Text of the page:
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Popular opinion does not set morality

When taking a stand on abortion, a believer is met with opposition through statements such as, "What right do you have to push your morality on the rest of us?"

Today, there is a vast opinion that morals are subjective. In other words, they are related to an individual's desires or circumstances.

The irony is most people who denounce Christian morals in turn actively push their own new morals on us. TV shows such as "The New Norm" are perfect examples of this.

In his book "The New Absolutes," William Watkins says the Christian absolute on life is: "Human life from conception to natural death is sacred and worthy of protection."

On the other hand, the new absolute of today is: "Human life begins and ends when certain individuals or groups decide it does, and is valuable as long as it is wanted."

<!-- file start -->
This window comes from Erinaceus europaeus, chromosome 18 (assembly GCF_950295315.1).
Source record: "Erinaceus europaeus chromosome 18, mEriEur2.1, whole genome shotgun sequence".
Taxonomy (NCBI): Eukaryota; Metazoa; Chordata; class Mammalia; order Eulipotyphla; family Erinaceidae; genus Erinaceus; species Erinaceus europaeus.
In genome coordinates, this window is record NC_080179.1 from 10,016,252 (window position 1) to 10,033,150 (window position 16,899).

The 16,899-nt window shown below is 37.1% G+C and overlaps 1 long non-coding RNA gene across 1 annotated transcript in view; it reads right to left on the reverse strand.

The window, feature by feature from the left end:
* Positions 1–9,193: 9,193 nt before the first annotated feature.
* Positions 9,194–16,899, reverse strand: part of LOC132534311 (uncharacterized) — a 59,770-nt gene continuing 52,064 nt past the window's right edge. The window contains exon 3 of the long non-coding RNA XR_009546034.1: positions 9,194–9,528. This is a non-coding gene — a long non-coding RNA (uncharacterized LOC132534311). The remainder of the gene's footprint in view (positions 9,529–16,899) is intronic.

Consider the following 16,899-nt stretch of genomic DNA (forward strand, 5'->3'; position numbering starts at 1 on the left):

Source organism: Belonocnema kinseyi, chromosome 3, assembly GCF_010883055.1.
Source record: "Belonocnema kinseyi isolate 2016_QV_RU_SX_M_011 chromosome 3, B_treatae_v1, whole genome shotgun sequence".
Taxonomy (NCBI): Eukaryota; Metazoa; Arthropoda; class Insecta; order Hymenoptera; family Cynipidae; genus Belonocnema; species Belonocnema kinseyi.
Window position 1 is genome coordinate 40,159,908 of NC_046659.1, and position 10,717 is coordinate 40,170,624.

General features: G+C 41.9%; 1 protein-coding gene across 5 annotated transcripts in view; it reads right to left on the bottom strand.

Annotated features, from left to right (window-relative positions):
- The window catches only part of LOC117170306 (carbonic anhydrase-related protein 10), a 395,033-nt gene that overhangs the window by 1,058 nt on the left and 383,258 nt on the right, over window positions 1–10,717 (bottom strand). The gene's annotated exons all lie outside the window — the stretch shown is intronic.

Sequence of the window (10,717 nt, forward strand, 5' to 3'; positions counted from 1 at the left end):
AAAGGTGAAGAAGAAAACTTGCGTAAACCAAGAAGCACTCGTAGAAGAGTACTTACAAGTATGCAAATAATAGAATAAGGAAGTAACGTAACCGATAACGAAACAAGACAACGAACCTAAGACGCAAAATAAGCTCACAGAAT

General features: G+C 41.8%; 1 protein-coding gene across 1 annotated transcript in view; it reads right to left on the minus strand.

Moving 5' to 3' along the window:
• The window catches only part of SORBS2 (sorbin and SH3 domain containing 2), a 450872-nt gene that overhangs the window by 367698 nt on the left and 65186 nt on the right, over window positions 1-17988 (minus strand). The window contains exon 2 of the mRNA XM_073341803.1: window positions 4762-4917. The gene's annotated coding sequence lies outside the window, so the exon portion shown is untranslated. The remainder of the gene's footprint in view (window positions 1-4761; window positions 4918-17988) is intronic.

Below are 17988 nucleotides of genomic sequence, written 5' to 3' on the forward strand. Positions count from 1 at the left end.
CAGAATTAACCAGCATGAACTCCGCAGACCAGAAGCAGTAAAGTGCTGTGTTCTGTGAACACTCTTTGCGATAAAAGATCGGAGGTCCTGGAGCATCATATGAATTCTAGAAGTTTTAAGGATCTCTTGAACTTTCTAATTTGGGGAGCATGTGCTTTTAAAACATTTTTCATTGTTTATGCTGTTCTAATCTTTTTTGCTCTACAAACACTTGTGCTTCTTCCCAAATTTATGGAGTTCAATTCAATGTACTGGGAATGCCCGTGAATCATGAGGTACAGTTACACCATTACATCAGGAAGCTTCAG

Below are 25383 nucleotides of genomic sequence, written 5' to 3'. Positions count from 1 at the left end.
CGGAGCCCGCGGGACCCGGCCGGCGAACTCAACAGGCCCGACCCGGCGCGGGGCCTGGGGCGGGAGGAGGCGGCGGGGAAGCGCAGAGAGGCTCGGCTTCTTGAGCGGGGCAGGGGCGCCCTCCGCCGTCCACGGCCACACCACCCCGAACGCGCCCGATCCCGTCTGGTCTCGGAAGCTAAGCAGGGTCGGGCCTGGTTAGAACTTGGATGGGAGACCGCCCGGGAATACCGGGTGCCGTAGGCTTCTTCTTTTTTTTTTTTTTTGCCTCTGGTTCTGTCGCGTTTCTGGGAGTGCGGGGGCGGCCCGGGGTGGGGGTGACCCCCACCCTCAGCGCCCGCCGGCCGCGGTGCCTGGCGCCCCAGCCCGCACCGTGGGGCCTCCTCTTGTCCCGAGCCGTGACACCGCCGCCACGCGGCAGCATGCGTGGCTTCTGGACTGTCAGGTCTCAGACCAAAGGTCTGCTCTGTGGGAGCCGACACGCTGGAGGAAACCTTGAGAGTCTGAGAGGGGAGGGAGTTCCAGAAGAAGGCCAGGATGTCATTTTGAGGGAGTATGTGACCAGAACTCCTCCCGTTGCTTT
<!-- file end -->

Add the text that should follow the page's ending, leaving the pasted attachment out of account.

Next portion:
Notice that both of these statements issue a form of morality. One is based on the Bible and who God is and the other is based on human desires. One comes from the commands of God, the other from the so-called rights of a person.

This we see throughout our culture. We are told to be "politically correct" on abortion rights, feminism and homosexual rights. Say or do anything which goes against these ideals and you are labeled morally wrong. If this is not pushing morals on others, then nothing really is.

The issue is really not if our culture has morals to follow, but what set of morals should our culture follow? Do we want morals set by every changing fallible man who is often wrong? Remember, Nazism was politically correct in Germany at one time. Moreover, if human rights shape our morals, will pedophiles be fighting for rights someday?

Our only real option is to turn to a right, holy, inimitable God for our moral values.

Jim Hale


Hale is director of communications at The Christian Resource Center located in Beckley.



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